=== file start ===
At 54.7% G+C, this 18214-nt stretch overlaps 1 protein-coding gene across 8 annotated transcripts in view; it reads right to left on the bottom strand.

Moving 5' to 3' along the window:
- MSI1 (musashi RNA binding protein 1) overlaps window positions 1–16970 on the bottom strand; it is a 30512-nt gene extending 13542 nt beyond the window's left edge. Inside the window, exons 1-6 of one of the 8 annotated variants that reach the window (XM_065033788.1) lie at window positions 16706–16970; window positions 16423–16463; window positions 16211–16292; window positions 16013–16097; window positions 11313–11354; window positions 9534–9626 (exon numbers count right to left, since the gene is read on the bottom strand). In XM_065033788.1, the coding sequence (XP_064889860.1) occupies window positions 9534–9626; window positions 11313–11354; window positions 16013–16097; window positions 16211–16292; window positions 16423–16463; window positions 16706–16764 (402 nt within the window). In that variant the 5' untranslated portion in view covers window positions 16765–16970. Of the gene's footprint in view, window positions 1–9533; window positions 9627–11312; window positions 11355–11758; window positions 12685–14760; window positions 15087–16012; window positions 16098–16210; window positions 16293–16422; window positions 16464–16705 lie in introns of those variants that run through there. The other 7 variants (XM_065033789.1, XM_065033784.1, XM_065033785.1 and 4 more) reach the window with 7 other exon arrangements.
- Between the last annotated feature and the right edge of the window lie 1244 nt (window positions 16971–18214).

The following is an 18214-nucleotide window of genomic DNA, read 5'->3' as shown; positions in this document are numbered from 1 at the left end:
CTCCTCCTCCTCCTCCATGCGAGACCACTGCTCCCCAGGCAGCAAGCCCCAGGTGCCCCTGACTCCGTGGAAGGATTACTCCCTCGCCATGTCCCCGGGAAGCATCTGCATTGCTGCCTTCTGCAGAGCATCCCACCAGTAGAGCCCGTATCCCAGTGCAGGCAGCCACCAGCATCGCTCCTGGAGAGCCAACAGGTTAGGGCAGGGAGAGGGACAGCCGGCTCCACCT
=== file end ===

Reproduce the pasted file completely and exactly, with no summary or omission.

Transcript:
At 54.7% G+C, this 18214-nt stretch overlaps 1 protein-coding gene across 8 annotated transcripts in view; it reads right to left on the bottom strand.

Moving 5' to 3' along the window:
- MSI1 (musashi RNA binding protein 1) overlaps window positions 1–16970 on the bottom strand; it is a 30512-nt gene extending 13542 nt beyond the window's left edge. Inside the window, exons 1-6 of one of the 8 annotated variants that reach the window (XM_065033788.1) lie at window positions 16706–16970; window positions 16423–16463; window positions 16211–16292; window positions 16013–16097; window positions 11313–11354; window positions 9534–9626 (exon numbers count right to left, since the gene is read on the bottom strand). In XM_065033788.1, the coding sequence (XP_064889860.1) occupies window positions 9534–9626; window positions 11313–11354; window positions 16013–16097; window positions 16211–16292; window positions 16423–16463; window positions 16706–16764 (402 nt within the window). In that variant the 5' untranslated portion in view covers window positions 16765–16970. Of the gene's footprint in view, window positions 1–9533; window positions 9627–11312; window positions 11355–11758; window positions 12685–14760; window positions 15087–16012; window positions 16098–16210; window positions 16293–16422; window positions 16464–16705 lie in introns of those variants that run through there. The other 7 variants (XM_065033789.1, XM_065033784.1, XM_065033785.1 and 4 more) reach the window with 7 other exon arrangements.
- Between the last annotated feature and the right edge of the window lie 1244 nt (window positions 16971–18214).

The following is an 18214-nucleotide window of genomic DNA, read 5'->3' as shown; positions in this document are numbered from 1 at the left end:
CTCCTCCTCCTCCTCCATGCGAGACCACTGCTCCCCAGGCAGCAAGCCCCAGGTGCCCCTGACTCCGTGGAAGGATTACTCCCTCGCCATGTCCCCGGGAAGCATCTGCATTGCTGCCTTCTGCAGAGCATCCCACCAGTAGAGCCCGTATCCCAGTGCAGGCAGCCACCAGCATCGCTCCTGGAGAGCCAACAGGTTAGGGCAGGGAGAGGGACAGCCGGCTCCACCT